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16 Things I Learned in 2016, Part 2 - Page 2

2016 may be well behind us now, but it's not too late to look back and take a few lessons away from such an eventful year. For me, 2016 was relatively peaceful on the homefront, with life as a homeowner, parent, and writer settled into a comforting routine. Of course, things weren't so serene when it comes to the political landscape of what may go down in history as one of the craziest American presidential election years. With that in mind, here are sixteen lessons I've learned, some personal, some general. As it is such a big list, I'm separating it into two parts.


#13. I'm More Conflicted on Abortion
The debate rages on
#13. I'm More Conflicted on Abortion
The debate rages on

When shady videos dropped in mid-2015 from the Center for Medical Progress allegedly showing Planned Parenthood officials in various positions of power admitting to the practice of selling aborted baby parts for profit, I was, in my own words, "pretty adamantly pro-choice." What slowly altered my perspective was not the videos themselves--they're circumstantial evidence of some wrongdoing at best--but the overwhelmingly extreme reactions from both sides of the abortion debate. People on the left leapt to the defense of Planned Parenthood with fervor, accused the Center for Medical Progress of fraud, and refused to find anything even remotely troubling about the videos. Meanwhile, people on the right decried Planned Parenthood as an evil baby-killing factory that needs to not only be defunded but prosecuted into non-existence. Ultimately, I found both sides terribly unconvincing by their sheer unwillingness to embrace reality, and when the issue came to its climax last year--when Carly Fiorina made dubious statements at a presidential debate--I found myself more concerned with the visceral than the theoretical. As 2016 fades into memory, I must admit that I am now neither pro-choice nor pro-life. I say a pox on both your houses until you can let go of your intransigence and find compromise. There is no simple answer here, and I'm sick and tired of both sides acting as though it's black and white.


#14. The FBI is Asleep at the Wheel
Guard sleeping at FBI HQ
#14. The FBI is Asleep at the Wheel
Guard sleeping at FBI HQ

By now, we should all be aware of the pattern. A psychopath kills a bunch of people, and as the dust settles, we learn the murderer had been on the FBI's radar for a long time. Sometimes, the FBI may have even interrogated the person long before the rampage, but decided to release him as harmless. It's happened again and again, and 2016 saw perhaps the grossest example of this negligence in Omar Mateen, a man the FBI brought in three times, was warned about multiple times (including once by Walt Disney World, for crying out loud), and who was not considered dangerous enough to be on any kind of watch list before he walked into a nightclub in Orlando and killed nearly fifty people. This strikes me as unforgivably inept. Add to that the laughable James Comey announcement that, even though the FBI could spent fifteen minutes outlining the dozens of ways Hillary Clinton is guilty of federal crimes that would be prosecutable for most of us, the FBI is not going to recommend prosecution because, for some odd reason, provable intent is now a legal standard for people with the last name "Clinton." I don't want to insult the many competent men and women working hard to ensure my safety and security, but really, what the hell is going on over at the FBI? All I'm seeing is incompetence and corruption.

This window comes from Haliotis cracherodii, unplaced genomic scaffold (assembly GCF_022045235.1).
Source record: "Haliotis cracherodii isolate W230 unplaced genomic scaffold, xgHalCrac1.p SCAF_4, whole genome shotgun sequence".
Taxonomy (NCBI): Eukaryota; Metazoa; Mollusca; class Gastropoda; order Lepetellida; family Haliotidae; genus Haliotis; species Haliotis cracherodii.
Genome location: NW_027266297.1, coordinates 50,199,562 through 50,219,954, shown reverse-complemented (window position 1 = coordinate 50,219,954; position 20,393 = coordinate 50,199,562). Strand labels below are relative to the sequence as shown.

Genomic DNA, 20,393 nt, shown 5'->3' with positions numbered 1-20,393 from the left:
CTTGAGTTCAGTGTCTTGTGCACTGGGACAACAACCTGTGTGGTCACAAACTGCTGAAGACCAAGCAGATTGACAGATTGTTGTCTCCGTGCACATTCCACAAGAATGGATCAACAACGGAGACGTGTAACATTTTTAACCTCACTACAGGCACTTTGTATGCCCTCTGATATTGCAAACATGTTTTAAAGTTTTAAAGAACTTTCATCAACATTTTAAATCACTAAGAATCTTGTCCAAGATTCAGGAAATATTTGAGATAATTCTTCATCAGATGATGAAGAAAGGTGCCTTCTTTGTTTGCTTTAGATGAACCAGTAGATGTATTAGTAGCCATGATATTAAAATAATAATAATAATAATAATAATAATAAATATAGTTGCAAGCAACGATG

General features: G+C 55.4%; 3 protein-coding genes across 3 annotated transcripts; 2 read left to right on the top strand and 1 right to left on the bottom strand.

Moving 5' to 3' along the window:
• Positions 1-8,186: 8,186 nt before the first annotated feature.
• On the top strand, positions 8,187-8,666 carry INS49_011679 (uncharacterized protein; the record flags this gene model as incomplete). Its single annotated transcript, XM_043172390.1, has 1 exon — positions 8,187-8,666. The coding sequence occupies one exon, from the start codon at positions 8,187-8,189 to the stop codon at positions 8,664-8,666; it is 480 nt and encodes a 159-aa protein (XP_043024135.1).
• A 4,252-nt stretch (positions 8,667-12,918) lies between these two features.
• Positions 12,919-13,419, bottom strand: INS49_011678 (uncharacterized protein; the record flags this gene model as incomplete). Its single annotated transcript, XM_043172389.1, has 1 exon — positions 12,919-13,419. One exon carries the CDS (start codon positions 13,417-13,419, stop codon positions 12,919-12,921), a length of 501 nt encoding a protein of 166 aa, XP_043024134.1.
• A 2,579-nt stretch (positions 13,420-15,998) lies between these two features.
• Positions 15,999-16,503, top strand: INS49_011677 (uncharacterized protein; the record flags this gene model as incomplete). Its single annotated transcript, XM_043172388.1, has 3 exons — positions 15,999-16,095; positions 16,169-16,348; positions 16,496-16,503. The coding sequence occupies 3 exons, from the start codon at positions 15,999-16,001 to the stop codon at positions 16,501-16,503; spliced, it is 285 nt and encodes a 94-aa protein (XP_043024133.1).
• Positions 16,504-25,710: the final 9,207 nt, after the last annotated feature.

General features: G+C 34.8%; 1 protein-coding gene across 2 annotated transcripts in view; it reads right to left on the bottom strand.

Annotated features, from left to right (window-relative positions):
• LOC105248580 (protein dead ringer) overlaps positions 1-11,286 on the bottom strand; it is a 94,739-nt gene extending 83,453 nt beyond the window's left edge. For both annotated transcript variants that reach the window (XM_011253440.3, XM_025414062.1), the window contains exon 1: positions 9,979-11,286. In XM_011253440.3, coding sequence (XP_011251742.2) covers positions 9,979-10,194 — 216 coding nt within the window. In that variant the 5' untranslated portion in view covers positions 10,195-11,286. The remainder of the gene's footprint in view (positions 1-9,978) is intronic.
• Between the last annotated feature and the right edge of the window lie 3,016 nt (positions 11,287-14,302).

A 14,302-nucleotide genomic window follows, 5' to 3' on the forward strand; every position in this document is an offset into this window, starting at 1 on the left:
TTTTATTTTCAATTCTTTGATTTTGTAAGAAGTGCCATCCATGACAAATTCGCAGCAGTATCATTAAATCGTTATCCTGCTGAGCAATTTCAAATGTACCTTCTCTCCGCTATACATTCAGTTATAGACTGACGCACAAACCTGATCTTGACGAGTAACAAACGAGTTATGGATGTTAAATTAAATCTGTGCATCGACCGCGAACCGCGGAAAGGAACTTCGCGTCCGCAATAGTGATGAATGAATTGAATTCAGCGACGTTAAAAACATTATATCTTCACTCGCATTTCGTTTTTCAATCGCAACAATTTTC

#15. Warehouse Stores are Worth It
Sam's Club
#15. Warehouse Stores are Worth It
Sam's Club

Ten gallon jugs of mayonnaise aside, I've come to grips with walking into a members-only warehouse store and buying certain things in bulk. Heck, the gas prices alone are worth it. For years, I associated such shopping with hoarders, enormous families, and my difficult grandmother. That, and yeah, the friggin mayonnaise. My wife and I have spent years trying to figure out how to shave our grocery budget, and I've gone down many domestic roads I never thought I would--from coupons to sale catalogues--but it wasn't until 2016 when I finally broke down and agreed to go to a warehouse store. It's harder to quantify the savings than you'd think--and it's all too easy to get carried away and wind up with literal tons of things you don't need--but I am absolutely certain that it's better for my relatively small family to go to the warehouse, at least occasionally.


#16. My Son Knows Circuits
Snap Circuits
#16. My Son Knows Circuits
Snap Circuits

If you were to ask my eight-year-old son what he wants to be when he grows up, he'll tell you he wants to be an "electrical engineerer." His uncanny math skills make this seem reasonable, but in just a few short years, he has far exceeded my knowledge when it comes to circuitry. He started small--with Snap Circuits® toys that teach the basics--but he's moved on to advanced logic gate construction. Though it's limited at the moment to virtual circuits in video games like Minecraft and LittleBigPlanet 3, I have no doubt that he could reasonably construct a working circuit in the real world. That's just amazing, because it's something I could never do, no matter how many times he tries to explain the difference between a NOT gate and a NOR gate to me.



So that's it: 2016 in a nutshell. It was a crazy year--especially for politics--but I'm not going to get in a bunker and freak out about it. I'm going to take what I learned, remember the good stuff, and look forward to 2017!

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-e. magill 1/26/2017

MORE LIKE THIS:
  • 16 Things I Learned in 2016, Part 1
  • 15 Things I Learned in 2015
  • 14 Things I Learned in 2014



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